Elton John: The Biography

”To me, songs are like postage stamps. You lick them, put them on a letter, and never see them again.” There, in one tidy metaphor, you have the disposable musical philosophy of Elton John, one of the most successful pop artists of all time. In this exhaustively reported biography of the singer and pianist, Philip Norman (Symphony for the Devil, Shout!) details the life and career of the facile composer who dashed off 21 melodies in three days for Goodbye Yellow Brick Road. Born Reggie Dwight to a troubled working-class couple in suburban London, John overcame his drab youth by embracing the outrageous in everything from fingernail-splitting pianism to wildly peacockish costumes and eyewear. When Norman is describing John’s musical life, his book delivers telling detail after dead-on anecdote after pinpoint analysis. But as the torrent of hit songs begins to ebb and the emphasis shifts to John’s personal life, the lack of access to the singer becomes problematic. Still, Elton John is nearly always revealing and entertaining — a portrait of the young artist, and his older self, as an entertaining square, but a square nonetheless. A-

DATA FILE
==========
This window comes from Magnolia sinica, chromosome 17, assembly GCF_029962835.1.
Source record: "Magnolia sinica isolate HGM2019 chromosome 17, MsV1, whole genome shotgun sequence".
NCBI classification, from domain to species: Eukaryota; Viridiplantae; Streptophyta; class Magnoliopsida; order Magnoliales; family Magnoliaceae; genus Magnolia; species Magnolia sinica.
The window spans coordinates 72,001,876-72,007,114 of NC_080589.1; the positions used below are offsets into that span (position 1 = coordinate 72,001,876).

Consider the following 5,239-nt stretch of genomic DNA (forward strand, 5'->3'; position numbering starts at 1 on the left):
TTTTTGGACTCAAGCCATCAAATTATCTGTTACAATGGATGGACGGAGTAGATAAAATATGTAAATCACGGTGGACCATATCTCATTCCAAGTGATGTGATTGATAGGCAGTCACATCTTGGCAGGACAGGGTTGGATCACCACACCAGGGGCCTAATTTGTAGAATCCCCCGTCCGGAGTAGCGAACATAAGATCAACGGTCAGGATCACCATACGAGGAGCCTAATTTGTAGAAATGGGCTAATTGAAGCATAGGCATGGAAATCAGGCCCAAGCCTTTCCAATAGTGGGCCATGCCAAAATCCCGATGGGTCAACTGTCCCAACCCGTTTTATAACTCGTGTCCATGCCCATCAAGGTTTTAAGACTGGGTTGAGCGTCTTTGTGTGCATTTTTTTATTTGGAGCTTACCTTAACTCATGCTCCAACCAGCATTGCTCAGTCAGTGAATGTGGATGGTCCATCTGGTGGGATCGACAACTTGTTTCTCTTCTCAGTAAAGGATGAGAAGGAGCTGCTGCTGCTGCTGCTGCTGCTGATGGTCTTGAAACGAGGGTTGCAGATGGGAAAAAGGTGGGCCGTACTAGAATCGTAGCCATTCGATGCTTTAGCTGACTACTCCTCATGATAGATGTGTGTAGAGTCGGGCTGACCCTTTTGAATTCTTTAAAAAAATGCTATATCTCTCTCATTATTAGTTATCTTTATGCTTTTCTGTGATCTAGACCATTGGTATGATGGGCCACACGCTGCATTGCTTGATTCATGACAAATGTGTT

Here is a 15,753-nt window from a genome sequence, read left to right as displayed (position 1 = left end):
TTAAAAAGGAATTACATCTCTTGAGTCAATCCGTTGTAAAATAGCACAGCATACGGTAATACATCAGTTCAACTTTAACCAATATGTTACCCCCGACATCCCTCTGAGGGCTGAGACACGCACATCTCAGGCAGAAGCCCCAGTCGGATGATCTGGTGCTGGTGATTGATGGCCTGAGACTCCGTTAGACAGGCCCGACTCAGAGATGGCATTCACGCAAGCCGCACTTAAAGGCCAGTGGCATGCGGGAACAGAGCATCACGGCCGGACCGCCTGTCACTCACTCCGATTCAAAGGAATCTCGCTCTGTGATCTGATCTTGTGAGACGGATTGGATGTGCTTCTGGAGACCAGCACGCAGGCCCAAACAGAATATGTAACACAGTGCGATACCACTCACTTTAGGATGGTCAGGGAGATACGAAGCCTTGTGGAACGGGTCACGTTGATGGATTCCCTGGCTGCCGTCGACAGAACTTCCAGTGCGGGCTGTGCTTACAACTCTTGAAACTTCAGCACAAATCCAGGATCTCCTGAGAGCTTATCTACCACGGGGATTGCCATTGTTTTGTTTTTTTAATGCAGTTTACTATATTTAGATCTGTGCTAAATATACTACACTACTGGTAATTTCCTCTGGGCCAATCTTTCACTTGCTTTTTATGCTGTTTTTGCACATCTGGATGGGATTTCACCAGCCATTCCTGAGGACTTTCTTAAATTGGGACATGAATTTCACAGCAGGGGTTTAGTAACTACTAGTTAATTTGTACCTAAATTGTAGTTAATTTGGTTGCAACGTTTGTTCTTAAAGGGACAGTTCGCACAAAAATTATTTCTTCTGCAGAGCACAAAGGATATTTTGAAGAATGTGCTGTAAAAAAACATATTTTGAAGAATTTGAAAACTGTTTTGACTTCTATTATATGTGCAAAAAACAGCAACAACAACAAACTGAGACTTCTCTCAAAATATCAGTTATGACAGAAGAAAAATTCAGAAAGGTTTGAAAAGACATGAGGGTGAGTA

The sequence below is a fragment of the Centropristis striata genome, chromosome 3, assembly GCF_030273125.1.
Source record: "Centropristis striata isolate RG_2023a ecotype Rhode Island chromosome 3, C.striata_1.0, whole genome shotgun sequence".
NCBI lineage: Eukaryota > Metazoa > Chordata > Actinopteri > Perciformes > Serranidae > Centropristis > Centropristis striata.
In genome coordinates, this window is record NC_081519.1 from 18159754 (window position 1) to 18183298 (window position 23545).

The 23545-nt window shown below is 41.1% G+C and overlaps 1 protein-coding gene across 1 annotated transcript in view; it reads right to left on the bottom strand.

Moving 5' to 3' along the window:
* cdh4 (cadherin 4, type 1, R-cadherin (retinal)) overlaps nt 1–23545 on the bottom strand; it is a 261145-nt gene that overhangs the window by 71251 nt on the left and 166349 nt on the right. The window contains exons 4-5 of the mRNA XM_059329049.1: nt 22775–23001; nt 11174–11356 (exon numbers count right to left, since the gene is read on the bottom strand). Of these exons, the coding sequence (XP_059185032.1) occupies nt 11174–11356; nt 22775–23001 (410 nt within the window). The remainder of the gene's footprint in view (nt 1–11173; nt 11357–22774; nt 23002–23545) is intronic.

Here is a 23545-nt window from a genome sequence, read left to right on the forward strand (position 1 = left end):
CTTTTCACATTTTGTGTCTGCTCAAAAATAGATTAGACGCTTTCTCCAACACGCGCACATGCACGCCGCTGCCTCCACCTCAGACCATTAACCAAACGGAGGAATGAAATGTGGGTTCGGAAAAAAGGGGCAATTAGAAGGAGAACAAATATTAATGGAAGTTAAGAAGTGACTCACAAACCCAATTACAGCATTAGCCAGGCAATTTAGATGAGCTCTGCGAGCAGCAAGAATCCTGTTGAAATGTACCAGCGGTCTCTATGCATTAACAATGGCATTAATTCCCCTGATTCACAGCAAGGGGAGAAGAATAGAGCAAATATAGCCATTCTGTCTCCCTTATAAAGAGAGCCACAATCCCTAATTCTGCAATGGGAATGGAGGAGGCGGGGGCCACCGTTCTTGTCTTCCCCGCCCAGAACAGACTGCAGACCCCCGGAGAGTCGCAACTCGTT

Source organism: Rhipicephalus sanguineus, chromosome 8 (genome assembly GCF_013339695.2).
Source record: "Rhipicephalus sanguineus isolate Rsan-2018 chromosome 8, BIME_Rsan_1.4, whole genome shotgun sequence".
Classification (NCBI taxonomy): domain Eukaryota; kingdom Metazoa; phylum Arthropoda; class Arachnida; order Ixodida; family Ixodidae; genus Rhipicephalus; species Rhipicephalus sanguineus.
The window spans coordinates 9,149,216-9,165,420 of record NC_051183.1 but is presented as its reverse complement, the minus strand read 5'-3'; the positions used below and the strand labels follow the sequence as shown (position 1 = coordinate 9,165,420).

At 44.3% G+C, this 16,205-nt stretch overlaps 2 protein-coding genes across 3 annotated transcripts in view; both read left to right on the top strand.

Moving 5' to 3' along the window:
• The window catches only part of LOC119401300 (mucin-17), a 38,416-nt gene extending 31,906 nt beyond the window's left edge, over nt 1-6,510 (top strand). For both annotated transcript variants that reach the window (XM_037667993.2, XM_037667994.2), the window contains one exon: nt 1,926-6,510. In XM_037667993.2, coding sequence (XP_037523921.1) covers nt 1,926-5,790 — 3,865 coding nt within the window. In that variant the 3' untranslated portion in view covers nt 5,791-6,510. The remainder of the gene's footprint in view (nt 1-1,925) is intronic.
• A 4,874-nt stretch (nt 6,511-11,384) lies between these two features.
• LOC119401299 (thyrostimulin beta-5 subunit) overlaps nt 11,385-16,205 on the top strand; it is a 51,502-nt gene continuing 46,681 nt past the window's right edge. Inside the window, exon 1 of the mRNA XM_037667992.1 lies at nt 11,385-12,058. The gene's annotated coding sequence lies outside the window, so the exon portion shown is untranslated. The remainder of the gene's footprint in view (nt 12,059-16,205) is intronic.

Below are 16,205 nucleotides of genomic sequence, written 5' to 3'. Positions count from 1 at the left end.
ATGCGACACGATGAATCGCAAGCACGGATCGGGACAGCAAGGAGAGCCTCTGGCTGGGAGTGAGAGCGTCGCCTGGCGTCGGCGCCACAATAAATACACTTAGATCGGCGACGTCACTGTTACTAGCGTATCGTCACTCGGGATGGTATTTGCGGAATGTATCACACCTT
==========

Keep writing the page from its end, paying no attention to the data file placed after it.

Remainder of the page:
Elton John: The Biography
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